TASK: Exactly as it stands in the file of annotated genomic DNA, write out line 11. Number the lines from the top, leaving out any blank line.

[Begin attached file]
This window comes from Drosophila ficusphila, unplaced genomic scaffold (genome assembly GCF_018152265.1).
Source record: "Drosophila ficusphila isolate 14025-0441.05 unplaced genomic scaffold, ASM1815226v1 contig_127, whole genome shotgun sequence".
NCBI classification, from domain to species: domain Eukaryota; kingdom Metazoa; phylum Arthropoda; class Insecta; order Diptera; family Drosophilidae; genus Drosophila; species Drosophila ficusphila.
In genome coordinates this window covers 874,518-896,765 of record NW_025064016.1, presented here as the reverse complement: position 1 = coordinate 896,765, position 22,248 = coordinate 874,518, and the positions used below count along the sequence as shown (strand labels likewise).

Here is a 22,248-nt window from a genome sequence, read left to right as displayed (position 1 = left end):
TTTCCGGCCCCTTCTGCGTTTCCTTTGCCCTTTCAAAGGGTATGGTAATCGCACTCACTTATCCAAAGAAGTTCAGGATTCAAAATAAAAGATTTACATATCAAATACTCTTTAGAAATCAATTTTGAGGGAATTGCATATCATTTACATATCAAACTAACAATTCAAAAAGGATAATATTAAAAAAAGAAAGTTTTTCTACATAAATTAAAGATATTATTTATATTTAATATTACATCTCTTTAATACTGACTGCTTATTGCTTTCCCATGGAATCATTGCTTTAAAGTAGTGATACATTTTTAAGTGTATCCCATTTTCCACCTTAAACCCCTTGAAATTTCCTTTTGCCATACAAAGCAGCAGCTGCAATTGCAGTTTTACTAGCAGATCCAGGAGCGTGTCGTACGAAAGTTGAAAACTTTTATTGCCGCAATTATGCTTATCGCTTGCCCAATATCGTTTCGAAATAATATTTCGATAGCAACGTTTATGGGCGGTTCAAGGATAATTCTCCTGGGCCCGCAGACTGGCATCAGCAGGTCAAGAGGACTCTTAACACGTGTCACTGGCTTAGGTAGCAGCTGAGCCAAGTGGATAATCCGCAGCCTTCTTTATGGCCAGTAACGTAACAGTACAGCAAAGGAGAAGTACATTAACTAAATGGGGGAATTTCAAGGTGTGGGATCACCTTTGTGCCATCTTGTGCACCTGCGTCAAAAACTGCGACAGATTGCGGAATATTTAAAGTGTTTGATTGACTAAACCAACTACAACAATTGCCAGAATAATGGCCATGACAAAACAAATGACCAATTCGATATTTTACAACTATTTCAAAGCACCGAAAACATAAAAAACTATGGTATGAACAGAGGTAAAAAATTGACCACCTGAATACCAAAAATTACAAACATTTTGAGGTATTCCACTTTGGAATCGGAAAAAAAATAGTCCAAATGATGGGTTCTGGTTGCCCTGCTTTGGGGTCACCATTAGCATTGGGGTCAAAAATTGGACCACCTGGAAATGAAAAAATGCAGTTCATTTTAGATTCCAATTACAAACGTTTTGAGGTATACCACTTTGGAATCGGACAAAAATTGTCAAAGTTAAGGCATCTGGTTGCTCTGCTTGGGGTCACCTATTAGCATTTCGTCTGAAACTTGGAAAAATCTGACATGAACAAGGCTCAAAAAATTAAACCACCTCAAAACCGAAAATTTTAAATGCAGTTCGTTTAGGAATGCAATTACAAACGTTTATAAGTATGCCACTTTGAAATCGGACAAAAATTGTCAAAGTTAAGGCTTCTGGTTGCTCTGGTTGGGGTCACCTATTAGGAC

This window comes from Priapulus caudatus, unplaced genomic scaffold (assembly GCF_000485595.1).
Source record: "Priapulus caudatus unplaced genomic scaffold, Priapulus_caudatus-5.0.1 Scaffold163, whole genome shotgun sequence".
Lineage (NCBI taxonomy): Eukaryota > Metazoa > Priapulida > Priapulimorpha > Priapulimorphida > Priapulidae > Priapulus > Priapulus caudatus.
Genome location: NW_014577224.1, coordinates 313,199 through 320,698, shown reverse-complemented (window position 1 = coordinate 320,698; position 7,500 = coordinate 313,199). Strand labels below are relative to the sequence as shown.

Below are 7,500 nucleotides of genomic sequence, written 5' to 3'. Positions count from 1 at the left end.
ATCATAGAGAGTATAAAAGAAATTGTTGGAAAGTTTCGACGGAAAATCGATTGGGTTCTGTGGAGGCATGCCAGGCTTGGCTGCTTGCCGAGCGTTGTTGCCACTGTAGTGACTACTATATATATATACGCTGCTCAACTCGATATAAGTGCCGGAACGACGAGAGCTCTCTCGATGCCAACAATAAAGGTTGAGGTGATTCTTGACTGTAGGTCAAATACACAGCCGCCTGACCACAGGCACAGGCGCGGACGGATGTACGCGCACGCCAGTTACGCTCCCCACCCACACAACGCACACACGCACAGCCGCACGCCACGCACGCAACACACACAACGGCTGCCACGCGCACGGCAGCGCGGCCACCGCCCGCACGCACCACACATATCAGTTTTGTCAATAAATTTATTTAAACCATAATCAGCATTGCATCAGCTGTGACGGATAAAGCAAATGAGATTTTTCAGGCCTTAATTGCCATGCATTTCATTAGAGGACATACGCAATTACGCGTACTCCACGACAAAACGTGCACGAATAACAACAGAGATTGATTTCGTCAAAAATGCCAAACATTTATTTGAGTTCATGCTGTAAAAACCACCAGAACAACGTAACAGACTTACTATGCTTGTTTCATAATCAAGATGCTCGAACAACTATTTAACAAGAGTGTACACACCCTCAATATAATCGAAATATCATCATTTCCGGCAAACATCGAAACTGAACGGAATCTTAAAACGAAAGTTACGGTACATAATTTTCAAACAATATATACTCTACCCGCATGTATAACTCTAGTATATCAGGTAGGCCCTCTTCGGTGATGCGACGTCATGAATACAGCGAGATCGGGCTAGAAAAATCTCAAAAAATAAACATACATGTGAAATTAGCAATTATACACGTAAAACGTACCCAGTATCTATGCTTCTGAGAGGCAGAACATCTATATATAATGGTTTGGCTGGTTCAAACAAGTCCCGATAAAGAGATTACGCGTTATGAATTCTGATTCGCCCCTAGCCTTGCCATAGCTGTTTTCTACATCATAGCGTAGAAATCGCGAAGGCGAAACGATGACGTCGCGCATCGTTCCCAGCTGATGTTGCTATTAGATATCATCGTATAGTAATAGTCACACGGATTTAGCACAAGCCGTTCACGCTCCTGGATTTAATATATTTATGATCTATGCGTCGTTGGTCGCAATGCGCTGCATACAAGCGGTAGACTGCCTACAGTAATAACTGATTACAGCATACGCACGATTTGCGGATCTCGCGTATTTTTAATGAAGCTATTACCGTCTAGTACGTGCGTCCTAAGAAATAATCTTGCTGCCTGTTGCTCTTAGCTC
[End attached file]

Below are 7,500 nucleotides of genomic sequence, written 5' to 3'. Positions count from 1 at the left end.